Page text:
Who’s Afraid of Meryl Streep? by Rashid al-Daif
Paula Haydar & Nadine Sinno, tr. Austin. University of Texas Press. 2014. ISBN 9780292763074
Who’s Afraid of Meryl Streep? (aptly reminding us of Edward Albee’s Who’s Afraid of Virginia Woolf?) was first published in Beirut in 2001. Lebanese author Rashid al-Daif, known for his enigmatic idiomatic titles, has written three volumes of poetry and more than a dozen novels, many addressing the conflicts and challenges inherent in rapidly modernizing societies. Who’s Afraid of Meryl Streep? is the culmination of this theme, in which satellite television, by which “the viewer would be transported from the Middle Ages to ages that have not even occurred yet and from places of worship to bars and nightclubs,” is a curse in disguise.
This novella is unreliably narrated by newlywed Rashoud. His nameless wife has left him following an incident involving the seamstress, and he turns to the newly acquired satellite TV for distraction. He is entranced by Meryl Streep when he encounters Kramer vs. Kramer while channel-surfing. Speaking no English, Rashoud doesn’t understand the plot and projects his sentimental idealizations onto the actress. As the premise becomes clear, he is increasingly horrified and compares his wife to the wife in the movie.
Rashoud’s case against his wife centers on the bedroom: she’s not interested in sex with him. Al-Daif has stated that “the bed is the place where the modern West and the ‘traditional’ East confront each other, often violently.” Accordingly, there are graphic, though not gratuitous, examples of his claim. In the West we would call this rape; Rashoud refers to his tactics as “trickery most of the time and sometimes by force.”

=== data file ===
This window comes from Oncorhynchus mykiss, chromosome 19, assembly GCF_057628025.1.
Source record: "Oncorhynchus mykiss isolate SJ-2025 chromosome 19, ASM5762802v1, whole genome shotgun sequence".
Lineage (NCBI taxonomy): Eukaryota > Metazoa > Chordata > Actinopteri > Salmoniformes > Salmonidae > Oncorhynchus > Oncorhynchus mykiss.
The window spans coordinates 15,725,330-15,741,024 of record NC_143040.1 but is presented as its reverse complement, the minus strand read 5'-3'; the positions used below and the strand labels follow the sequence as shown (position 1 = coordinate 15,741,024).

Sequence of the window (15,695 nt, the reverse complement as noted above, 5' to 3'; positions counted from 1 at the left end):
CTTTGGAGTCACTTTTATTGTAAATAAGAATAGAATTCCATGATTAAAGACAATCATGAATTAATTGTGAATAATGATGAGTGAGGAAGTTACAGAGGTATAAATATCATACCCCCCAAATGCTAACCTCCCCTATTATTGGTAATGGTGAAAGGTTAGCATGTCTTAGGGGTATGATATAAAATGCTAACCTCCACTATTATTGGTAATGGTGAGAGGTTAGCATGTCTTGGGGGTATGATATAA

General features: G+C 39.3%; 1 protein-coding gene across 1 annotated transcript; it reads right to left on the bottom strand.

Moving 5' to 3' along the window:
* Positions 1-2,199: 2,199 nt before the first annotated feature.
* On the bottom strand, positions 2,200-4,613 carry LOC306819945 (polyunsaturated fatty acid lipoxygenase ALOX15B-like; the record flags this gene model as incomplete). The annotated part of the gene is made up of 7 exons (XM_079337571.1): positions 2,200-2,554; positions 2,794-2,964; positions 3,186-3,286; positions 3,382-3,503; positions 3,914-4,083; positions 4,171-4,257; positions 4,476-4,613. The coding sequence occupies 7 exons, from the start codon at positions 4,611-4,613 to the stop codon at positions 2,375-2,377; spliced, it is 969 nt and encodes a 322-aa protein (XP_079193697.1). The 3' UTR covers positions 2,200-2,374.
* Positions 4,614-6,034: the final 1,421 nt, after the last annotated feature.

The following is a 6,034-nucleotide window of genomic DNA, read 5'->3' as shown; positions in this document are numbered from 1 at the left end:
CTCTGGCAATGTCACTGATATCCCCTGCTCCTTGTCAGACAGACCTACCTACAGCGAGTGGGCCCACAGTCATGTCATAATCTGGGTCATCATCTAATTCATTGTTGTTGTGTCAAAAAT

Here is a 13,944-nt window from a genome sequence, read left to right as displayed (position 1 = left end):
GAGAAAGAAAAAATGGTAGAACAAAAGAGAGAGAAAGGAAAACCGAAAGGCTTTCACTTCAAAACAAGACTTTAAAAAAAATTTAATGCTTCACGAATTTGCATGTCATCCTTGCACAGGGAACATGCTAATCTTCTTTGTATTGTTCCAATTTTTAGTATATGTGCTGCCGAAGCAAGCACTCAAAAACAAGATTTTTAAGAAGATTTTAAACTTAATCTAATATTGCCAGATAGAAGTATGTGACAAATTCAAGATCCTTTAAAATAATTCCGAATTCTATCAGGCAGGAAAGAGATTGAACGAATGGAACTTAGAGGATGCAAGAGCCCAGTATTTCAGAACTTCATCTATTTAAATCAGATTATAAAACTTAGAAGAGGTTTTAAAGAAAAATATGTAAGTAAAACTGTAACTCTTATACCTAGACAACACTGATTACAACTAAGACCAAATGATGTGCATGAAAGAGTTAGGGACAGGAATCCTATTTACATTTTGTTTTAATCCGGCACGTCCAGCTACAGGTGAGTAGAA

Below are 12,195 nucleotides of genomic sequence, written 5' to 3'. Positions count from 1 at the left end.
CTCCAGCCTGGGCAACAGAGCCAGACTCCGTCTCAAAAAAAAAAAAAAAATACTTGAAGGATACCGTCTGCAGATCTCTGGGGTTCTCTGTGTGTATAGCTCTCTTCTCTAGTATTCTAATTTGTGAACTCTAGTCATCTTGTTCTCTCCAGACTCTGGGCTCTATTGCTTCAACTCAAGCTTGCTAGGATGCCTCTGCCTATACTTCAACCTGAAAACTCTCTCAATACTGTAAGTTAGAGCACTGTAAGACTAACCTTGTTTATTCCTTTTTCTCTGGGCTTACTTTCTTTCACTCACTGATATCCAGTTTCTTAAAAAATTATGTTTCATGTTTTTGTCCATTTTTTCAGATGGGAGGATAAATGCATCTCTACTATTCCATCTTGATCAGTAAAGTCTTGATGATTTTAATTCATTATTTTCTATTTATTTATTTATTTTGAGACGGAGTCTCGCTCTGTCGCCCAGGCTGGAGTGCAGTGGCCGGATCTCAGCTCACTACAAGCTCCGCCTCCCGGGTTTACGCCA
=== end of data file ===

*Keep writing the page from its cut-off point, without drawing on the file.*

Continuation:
Rashoud employs the strategy of the braggart and bully: disingenuousness and victim-blaming. The source of Rashoud’s outrage and anxiety is more complicated than he admits. He’s terrified of changes in technology, politics, morality, culture, job markets, and the “New World Order” of globalization. Typical in times of upheaval, he proves his relevance and virility by controlling women, attempting to overcome his powerlessness and insecurity by demanding that his wife adhere to his opinions of how she should behave, what she should believe and aspire to. In one instant, he believes himself to be magnanimous, a teacher whose mission is to “gently let her discover her mistakes.” In the next, he has “rights,” after all, and must assert himself.
By the end of this book—which isn’t an ending, merely a cessation of writing—I had no empathy left for Rashoud. His laments and paranoia are repetitive and tedious. As he suspects that his wife has more knowledge and experience of certain activities than she should, Rashoud becomes obsessed with questions of virginity and intention, going so far as to ask himself if “she got married just so she could get divorced and free herself from the chains put on her as a single woman.” Frankly, I hope she did.
Colorado City, Texas